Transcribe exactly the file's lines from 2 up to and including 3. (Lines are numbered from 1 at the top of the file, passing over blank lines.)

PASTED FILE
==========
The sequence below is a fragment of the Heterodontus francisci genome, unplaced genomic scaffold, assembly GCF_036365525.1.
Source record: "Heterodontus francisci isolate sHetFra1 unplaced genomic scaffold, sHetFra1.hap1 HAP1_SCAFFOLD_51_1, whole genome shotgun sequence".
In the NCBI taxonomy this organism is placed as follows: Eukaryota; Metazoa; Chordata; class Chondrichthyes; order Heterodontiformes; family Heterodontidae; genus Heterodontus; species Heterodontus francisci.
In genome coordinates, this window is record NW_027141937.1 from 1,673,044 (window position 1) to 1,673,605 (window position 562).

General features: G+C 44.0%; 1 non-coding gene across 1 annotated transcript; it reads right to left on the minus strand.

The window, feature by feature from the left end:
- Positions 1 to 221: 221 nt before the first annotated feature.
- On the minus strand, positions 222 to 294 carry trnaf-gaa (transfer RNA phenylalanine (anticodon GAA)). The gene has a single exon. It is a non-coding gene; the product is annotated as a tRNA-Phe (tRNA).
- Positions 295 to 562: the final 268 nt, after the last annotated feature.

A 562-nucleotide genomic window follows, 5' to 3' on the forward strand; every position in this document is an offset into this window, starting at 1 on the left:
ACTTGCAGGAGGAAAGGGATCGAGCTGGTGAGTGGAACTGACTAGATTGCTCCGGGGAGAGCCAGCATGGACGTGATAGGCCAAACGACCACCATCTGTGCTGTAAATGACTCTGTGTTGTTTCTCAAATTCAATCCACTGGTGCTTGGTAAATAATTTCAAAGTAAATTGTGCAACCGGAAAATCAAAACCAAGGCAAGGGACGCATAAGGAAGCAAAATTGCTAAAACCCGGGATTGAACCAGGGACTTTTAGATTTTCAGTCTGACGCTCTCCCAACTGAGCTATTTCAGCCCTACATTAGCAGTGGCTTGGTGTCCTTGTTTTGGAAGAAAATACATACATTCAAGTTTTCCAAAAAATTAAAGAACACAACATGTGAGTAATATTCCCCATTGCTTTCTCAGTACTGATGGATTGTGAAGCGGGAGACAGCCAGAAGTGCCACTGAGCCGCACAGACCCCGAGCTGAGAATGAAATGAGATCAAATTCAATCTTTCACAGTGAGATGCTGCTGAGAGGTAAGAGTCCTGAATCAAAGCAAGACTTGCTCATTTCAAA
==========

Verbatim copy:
Source record: "Heterodontus francisci isolate sHetFra1 unplaced genomic scaffold, sHetFra1.hap1 HAP1_SCAFFOLD_51_1, whole genome shotgun sequence".
In the NCBI taxonomy this organism is placed as follows: Eukaryota; Metazoa; Chordata; class Chondrichthyes; order Heterodontiformes; family Heterodontidae; genus Heterodontus; species Heterodontus francisci.